After plenty of rumours and assumptions based on common sense, Nintendo unveiled The Super NES Classic Edition (NA) / The Nintendo Classic Mini: Super Nintendo Entertainment System (PAL / Europe / Australia / New Zealand), though it was an announcement with some surprises.

There's been a lot of excitement around the news, but also a bit of confusion, so this guide is here to bring together the key information; we'll add to it as more details emerge.

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What is the Super NES Classic Edition?

Like the NES equivalent of 2016, this is a tiny recreation of the original Super NES, but it doesn't run any cartridges. Instead it comes pre-loaded with a number of games; you simply connect to your TV with a HDMI cable and away you go.

It is not a replica or official clone, in other words, but a standalone piece of hardware that runs a selection of SNES games. You can't use original SNES controllers, either, but have to use those included with the hardware or alternatively any supported Wii Classic Controllers or third-party controllers that use the relevant port. This port is the same as those used for connecting a Nunchuk or classic controller to a Wii Remote.

When is the Super NES Classic Edition going to be released?

It's going on sale in North America and PAL territories on 29th September (30th September in Australia / New Zealand), and on 5th October in Japan.

It's not called the Super NES Classic Edition in my region, why?

Because Nintendo! As with the NES version PAL territories are matching up with the Japanese branding, while Nintendo of America uses a different name. You can see the differences below (with a translation of the Japanese name).

The Super NES Classic Edition (North America)

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The Nintendo Classic Mini: Super Nintendo Entertainment System (PAL)

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The Nintendo Classic Mini: Super Famicom (Japan)

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A common shorthand that'll be used is 'SNES Mini'.

What do I get in the box with a 'SNES Mini'?

Let's break it down:

  • The system, pre-loaded with 21 games
  • Two wired controllers (with a 5 foot cable, rather than the 3 foot cable of the NES Mini controller)
  • A HDMI cable
  • A USB cable for connecting to the AC adapter
  • An AC adapter (North America only)

You read that right. While the North American version comes with an AC power adapter, in Japan and PAL territories you only get the USB cable. Most people have multiple USB input AC adapters for charging phones, tablets etc, but it's still a strange omission (it was the same deal with the NES Mini, unfortunately). In Japan Nintendo is even marketing a separate branded AC adapter as an accessory.

What games are included on a SNES Mini?

The North American and PAL listings are the same, for a very good reason. The PAL units will be running the US 60Hz versions, which basically means the full speed / optimal versions of the games. Back in the '90s PAL consoles, due to TV specifications among other things, ran at 50Hz which meant many games actually ran slower than in North America and Japan. You can see a good example of this here, but the key point is that PAL gamers will get to play the games the right way on this system. We're unsure at this stage, however, of how this will affect language support in Europe, for example.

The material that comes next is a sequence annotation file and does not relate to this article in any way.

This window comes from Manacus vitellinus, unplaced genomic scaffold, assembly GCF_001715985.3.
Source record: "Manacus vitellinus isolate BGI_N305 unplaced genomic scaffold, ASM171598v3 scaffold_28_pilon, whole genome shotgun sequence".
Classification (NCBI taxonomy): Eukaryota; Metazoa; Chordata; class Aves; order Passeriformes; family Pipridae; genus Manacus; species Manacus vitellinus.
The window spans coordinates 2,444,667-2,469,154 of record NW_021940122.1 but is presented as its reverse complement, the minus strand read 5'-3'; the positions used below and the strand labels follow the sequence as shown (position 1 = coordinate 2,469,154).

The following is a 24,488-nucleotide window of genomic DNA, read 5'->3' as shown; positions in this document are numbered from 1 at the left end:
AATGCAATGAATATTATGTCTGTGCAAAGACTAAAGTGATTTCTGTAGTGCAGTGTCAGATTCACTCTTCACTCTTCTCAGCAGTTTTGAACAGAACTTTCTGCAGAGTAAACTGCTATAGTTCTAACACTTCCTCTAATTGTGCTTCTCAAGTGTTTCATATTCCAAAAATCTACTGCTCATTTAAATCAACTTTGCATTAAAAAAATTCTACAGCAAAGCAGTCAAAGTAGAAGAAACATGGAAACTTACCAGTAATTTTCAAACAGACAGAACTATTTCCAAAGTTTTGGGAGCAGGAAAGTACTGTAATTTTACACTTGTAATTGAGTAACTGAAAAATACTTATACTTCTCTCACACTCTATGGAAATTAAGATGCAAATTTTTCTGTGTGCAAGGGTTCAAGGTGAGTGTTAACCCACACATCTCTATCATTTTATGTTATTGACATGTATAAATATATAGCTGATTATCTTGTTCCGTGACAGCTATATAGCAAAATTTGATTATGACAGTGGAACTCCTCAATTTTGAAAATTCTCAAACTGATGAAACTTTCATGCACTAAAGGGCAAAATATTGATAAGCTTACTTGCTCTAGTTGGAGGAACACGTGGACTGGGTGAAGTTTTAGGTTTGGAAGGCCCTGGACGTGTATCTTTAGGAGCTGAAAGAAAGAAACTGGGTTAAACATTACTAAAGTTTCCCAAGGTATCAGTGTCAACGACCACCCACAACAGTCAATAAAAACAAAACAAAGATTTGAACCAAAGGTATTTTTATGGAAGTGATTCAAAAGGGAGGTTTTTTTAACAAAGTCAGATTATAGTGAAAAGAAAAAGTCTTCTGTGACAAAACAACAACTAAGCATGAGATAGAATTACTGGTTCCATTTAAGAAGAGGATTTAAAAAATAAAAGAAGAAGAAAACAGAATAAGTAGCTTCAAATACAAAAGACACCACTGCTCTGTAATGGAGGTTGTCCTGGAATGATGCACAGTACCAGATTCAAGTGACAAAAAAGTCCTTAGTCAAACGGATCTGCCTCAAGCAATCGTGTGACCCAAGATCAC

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The big news, undoubtedly, is the inclusion of Star Fox 2 on the system - it was never released and has only existed in unofficial ROMs up to now. The game's most recognised development figurehead from the '90s, Dylan Cuthbert, is as surprised as anyone about its inclusion. Cuthbert has made a good point that it'll surely be a 'mastered' version, as ROMs on the internet have all been (according to him) unfinished builds that lack the polish and testing normally associated with Nintendo games. Interestingly, players will need to beat the first level of Star Fox on the system to unlock the sequel.

So, here's the full North American / European list of 21 games.

Interestingly the Japanese list is a bit different, below.

The key changes to note in Japan are as follows - incoming for the Super Famicom Mini are Fire Emblem: Mystery of the Emblem, Panel de Pon, Super Street Fighter II: The New Challengers, Super Formation Soccer and The Legend of the Mystical Ninja. Those missing in Japan that are included in the West are EarthBound, Kirby's Dream Course, Street Fighter II Turbo: Hyper Fighting, Super Castlevania IV and Super Punch-Out!!.

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Great! Now where can I buy a SNES Mini?

Here's the potential problem. Nintendo never got close to meeting demand for the NES Mini in 2016. The company has stated that it will manufacture more of the SNES units in an effort to meet demand, but won't commit to doing so beyond the end of 2017.

The pre-order situation is problematic already. Some UK retailers opened pre-orders but Amazon (for example) stopped taking orders less than an hour after going live, with other retailers also rapidly selling through their initial allocations. In North America, meanwhile, we only have holding pages where buyers can register interest at present; we've compiled links to major retailers in this pre-order guide.

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At the moment it's extremely tough to secure a unit, then, but hopefully the situation will be manageable by the time the console launches.

So there you have it, the details of what we know so far about this system. Let us know of any queries or areas we've missed in the comments, and we'll be updating this guide as more information emerges.